Lorena Martin filed a wrongful termination lawsuit against the Seattle Mariners earlier this week, per Drew Perine of the News Tribune. Martin has been vocal in alleging a pattern of racial and gender discrimination from high ranking officials within the Mariners organization, who have unequivocally, and unsurprisingly, denied Martin’s accusations. Major League Baseball is said to be investigating the matter, but now the King County Superior Court will have the opportunity to make their own determination. Until these respective investigations are complete, let’s take a look at the baseball news from around the AL West…
- The Angels’ recent signing of Matt Harvey makes sense both in terms of team need and length of the deal, even if it took $11MM guaranteed to ink a pitcher whose 4.94 ERA from a year ago was seen as a pleasant surprise. Combined with the subsequent one-year, $9MM deal given to Trevor Cahill, the Angels have done well to add rotation arms without committing dollars beyond 2019. In terms of upside, GM Billy Eppler is hopeful Harvey can return to 2015 form when the dark knight posted a 2.71 ERA (3.05 FIP) in 189 1/3 innings for the Mets, though there is no single factor (conditioning or otherwise) prompting Eppler’s optimism, per Maria Torres of the LA Times (via Twitter). Whether he rediscovers his 2015 self or refines the 2018 version, Harvey has definite upside that should help Eppler in his stated goal to increase the team’s win expectancy. Ben Lindbergh and Jeff Sullivan speculated in a recent Fangraphs podcast about whether the decreased spin rate on Harvey’s curveball could be tied to the hand numbness he suffered as a symptom of thoracic outlet syndrome, which ended his 2016 season. Lindbergh and Sullivan are purely speculating, but it’s an interesting theory.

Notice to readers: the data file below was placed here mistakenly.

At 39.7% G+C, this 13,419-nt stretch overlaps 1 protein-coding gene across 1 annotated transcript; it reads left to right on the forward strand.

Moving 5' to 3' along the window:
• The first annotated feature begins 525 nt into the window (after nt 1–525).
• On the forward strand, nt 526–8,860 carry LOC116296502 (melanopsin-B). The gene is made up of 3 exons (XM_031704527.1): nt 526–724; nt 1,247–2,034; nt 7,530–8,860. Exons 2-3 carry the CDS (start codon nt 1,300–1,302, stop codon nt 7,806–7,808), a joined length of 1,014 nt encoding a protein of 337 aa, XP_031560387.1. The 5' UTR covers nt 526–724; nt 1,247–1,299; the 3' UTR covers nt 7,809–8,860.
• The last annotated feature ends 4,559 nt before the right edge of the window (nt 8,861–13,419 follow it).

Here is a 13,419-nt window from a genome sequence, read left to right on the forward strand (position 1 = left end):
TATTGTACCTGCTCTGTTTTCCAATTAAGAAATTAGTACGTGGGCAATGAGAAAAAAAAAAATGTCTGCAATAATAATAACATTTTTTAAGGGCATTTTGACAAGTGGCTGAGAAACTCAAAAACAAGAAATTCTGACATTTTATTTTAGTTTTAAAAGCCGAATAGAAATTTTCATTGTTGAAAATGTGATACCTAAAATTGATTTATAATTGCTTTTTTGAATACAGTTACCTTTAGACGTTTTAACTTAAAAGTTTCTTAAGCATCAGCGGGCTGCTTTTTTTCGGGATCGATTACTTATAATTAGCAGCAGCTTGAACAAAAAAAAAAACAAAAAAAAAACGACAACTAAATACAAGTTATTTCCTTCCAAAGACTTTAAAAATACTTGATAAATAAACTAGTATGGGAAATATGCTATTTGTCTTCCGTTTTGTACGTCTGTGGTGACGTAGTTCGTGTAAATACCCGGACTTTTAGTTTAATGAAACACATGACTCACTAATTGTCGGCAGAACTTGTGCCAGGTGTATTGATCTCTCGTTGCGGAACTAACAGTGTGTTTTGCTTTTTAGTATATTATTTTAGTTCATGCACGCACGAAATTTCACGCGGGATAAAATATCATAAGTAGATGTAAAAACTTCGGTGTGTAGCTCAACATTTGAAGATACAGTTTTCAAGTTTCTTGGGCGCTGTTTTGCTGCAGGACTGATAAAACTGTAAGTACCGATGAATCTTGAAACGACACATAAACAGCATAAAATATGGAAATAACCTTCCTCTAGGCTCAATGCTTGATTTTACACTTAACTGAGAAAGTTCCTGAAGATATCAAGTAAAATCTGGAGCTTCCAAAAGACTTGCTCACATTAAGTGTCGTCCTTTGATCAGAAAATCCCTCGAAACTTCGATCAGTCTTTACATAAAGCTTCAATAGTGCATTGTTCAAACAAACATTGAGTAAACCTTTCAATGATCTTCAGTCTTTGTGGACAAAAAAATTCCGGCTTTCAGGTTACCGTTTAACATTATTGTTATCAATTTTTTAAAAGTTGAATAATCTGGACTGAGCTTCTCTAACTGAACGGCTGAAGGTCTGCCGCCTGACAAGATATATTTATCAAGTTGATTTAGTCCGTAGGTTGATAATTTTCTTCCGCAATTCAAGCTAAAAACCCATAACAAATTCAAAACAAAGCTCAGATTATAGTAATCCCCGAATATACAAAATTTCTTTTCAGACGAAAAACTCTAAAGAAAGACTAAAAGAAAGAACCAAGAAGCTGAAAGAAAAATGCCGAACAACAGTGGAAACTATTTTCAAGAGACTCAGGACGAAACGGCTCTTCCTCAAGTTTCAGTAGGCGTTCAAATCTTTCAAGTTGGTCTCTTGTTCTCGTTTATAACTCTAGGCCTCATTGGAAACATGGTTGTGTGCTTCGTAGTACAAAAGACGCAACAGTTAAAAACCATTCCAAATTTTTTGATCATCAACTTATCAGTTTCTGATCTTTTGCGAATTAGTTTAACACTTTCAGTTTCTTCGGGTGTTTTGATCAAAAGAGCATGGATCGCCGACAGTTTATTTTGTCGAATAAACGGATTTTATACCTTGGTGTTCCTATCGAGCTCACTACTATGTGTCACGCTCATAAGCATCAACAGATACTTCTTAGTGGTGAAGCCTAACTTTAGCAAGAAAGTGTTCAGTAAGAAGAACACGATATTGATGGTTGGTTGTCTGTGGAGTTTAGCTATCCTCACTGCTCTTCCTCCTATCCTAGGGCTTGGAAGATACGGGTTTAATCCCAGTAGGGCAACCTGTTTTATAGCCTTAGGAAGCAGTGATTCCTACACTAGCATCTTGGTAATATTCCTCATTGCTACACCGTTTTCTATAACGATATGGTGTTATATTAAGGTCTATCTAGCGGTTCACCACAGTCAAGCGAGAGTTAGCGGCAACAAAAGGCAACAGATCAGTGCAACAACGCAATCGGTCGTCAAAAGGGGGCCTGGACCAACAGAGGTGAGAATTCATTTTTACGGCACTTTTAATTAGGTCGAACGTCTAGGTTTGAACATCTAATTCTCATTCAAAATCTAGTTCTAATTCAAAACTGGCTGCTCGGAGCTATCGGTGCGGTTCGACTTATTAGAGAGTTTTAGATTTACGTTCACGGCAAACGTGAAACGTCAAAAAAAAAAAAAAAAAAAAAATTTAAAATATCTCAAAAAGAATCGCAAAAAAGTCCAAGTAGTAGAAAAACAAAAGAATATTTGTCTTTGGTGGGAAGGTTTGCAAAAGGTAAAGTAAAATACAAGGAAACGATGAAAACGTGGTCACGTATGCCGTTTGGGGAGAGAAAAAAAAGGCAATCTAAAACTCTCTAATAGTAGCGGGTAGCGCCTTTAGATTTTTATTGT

- Jerry Dipoto dropped some not-so-subtle hints that the Mariners have interest in Japanese lefty Yusei Kikuchi while on MLB Network Radio. That’s hardly a surprise, given Seattle’s long-term relationship with Japanese players. Still, Dipoto also interestingly noted “two years” as the timetable for the Mariners competing again in the West. That they are rebuilding certainly hasn’t escaped anyone, but knowing the timeframe in which Dipoto’s current strategy plans to produce fruit is worthwhile knowledge in interpreting Seattle’s transactions this offseason and beyond. How aggressively Dipoto sticks to this unofficial two-year timeline could speak to the level of symbiosis that exists between Dipoto and ownership.
- Texas GM Jon Daniels, meanwhile, does not want to put a timeframe on the Rangers’ rebuild. With Adrian Beltre retired and Jurickson Profar now in Oakland, the Rangers have turned the page on the most recent era of Rangers’ baseball, but the trade itself does not necessarily signal a longer rebuild, especially given the advanced development level of the prospects returned. While there was no urgency to deal Profar, a stalemate in extension talks with his agent Scott Boras appears to have been a (not at all surprising) contributing factor in Daniels’ willingness to move their former top prospect, writes Jeff Wilson of the Star-Telegram. With third base now vacated (again), Daniels made a point to snuff out any musings about Joey Gallo returning to the hot corner, as they will likely look outside the organization or give Patrick Wisdom, 27, an extended look. Eli White, one of the prospects acquired in the deal, has an outside shot of pushing his way to the majors next season, though he profiles more as an up-the-middle player.